Four Ways for Princeton Alumni to Get Involved
Are you a Princeton alumnus who would like to get involved in PiLA? The following are four ways for Princeton alumni to contribute to PiLA:
1. Join the Board of Directors
Alumni wanting to make a hands-on impact are invited to join the Board of Directors. This requires a real commitment to Princeton in Latin America (PiLA) and the desire to be actively involved with many aspects of the organization. All board members are asked to serve on one or more of the Board’s committees. (Please see “Board of Directors’ Committees” – next page - for more information.) Directors’ terms last two years; there is no limitation on consecutive terms. Those wishing join the Board of Directors must be “recommended” by at least one current Board Member and approved by a majority of current members.
2. Play an Active Role in Fundraising
Helping raise funds for the operation of PiLA and the support of its Fellows can take many forms. From speaking with and recruiting potential donors to hosting or planning a regional benefit event to simply writing a check, there are many great ways for alumni to get involved.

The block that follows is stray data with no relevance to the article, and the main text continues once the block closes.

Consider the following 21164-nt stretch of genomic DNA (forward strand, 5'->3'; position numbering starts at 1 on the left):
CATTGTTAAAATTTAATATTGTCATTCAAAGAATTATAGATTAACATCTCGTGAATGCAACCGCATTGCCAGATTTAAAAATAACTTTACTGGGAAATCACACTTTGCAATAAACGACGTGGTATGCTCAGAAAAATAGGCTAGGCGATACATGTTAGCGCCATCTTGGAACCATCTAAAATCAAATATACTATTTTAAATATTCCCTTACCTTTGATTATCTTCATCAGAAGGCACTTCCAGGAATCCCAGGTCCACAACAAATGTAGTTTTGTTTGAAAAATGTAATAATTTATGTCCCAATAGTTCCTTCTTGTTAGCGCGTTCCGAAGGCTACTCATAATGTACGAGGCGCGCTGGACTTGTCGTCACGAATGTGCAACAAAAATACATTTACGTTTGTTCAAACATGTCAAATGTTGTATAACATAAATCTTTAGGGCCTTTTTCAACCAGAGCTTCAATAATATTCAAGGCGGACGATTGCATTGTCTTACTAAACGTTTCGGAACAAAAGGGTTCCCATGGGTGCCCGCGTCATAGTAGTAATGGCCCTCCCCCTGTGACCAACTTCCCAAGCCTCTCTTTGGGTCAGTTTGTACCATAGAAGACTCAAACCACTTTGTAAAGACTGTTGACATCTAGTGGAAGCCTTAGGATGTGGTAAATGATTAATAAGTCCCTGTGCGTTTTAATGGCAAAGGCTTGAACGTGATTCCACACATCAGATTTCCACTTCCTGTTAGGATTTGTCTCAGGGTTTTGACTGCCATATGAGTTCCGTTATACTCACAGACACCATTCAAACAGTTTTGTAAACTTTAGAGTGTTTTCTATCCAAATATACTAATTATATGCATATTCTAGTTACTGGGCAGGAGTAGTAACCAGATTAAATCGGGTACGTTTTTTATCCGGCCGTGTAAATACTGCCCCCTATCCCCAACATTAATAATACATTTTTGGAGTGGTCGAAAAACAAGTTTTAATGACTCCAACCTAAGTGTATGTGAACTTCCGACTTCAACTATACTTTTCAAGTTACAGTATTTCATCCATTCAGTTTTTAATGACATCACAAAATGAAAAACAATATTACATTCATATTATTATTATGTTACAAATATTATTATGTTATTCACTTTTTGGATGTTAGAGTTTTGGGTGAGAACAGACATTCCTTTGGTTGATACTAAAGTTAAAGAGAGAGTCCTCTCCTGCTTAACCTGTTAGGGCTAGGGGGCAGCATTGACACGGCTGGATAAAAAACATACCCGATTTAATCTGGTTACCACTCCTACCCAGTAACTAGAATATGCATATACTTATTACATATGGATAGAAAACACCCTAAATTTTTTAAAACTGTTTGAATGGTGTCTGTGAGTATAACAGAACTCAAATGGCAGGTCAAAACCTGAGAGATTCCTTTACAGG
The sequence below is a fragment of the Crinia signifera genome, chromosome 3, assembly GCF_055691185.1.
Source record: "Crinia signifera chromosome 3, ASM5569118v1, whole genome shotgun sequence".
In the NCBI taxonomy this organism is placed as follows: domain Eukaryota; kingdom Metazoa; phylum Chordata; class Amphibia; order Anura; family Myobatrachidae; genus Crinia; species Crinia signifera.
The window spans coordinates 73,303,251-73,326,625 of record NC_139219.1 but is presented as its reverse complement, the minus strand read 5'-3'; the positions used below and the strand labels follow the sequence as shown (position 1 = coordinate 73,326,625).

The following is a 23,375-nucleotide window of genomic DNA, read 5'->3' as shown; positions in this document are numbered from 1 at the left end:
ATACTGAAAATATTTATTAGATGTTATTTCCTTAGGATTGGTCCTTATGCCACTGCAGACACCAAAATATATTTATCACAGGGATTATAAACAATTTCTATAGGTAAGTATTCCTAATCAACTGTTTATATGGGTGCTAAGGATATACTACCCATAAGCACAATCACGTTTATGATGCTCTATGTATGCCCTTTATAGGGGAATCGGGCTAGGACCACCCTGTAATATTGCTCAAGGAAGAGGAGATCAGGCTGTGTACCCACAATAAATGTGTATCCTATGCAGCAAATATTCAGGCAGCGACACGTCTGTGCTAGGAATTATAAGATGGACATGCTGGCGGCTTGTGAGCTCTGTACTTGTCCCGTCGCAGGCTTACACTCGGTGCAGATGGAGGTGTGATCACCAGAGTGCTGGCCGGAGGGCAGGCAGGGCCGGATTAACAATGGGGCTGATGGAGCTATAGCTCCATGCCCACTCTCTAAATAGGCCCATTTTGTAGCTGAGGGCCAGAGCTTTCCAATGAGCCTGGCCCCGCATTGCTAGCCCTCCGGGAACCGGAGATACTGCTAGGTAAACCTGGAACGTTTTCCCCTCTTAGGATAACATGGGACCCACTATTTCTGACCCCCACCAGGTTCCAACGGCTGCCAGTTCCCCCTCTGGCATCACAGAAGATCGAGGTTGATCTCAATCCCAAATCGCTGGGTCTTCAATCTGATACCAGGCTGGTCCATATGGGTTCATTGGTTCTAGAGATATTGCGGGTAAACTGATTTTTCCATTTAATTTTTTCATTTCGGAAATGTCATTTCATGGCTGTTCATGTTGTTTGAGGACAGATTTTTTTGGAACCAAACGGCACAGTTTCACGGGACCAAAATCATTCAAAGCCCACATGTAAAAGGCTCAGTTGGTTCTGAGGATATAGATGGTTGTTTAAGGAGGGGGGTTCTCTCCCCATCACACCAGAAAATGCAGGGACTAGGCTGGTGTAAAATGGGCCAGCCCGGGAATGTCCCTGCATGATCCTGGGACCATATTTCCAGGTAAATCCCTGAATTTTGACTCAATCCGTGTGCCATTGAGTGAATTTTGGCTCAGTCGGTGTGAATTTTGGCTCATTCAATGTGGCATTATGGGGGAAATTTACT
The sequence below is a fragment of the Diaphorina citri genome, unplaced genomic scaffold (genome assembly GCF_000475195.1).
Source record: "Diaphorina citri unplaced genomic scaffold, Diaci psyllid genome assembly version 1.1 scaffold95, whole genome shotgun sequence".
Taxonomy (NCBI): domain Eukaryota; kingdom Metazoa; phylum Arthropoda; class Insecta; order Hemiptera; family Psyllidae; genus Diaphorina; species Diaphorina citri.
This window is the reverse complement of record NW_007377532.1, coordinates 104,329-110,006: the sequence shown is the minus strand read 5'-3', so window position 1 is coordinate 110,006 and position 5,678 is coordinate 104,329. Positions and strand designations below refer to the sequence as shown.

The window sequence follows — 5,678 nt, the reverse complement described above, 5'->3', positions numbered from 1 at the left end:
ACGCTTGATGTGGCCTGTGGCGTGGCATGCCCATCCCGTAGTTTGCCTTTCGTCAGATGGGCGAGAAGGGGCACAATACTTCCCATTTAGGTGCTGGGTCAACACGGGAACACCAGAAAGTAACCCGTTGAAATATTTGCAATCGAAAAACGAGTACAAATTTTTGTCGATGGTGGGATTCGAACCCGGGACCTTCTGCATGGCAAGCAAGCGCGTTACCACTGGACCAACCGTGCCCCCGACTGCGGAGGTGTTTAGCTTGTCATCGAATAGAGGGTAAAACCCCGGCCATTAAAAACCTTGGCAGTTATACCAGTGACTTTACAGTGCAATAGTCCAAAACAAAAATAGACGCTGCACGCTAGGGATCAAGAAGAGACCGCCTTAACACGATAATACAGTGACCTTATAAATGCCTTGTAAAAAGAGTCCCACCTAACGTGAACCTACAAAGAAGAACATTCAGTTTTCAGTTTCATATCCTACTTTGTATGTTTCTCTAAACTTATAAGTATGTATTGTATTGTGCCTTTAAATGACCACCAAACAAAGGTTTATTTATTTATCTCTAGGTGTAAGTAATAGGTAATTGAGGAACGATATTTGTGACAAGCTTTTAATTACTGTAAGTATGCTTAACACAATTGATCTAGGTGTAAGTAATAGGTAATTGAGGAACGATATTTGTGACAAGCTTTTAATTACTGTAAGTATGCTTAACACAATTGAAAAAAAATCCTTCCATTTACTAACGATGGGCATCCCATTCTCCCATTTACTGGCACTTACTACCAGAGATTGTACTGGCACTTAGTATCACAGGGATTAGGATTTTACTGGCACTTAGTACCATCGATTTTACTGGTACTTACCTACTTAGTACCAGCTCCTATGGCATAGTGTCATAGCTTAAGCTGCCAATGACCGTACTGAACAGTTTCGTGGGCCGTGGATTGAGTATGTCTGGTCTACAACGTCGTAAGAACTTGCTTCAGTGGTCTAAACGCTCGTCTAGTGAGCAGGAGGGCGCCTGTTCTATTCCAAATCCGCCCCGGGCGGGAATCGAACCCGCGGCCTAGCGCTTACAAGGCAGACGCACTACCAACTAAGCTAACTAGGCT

3. Recruit Partner Organizations/Fellowship Placements
One area in which the reach of the Alumni network could be of great benefit to Princeton in Latin America is in recruiting new partner organizations, particularly ones with the resources to support all or part of a PiLA Fellowship. This level of involvement does not involve a big time commitment, but can be a huge contribution to PiLA.
4. Become a Mentor
The Mentoring System – in which alumni are matched up one-on-one with current Fellows – has been hugely successful on the domestic level though Princeton Project 55 and the Class of 1969 Community Service Fund. Internationally, Princeton in Africa has just started to recruit mentors this year. The basic idea is to match a PiLA Fellow with an alumna or alumnus who either lives, or has extensive experience, in the country/region in which the fellow will be spending the year. Experienced mentors with Project 55 and other established programs report mentoring to be one of the very best ways to be involved with younger Princetonians.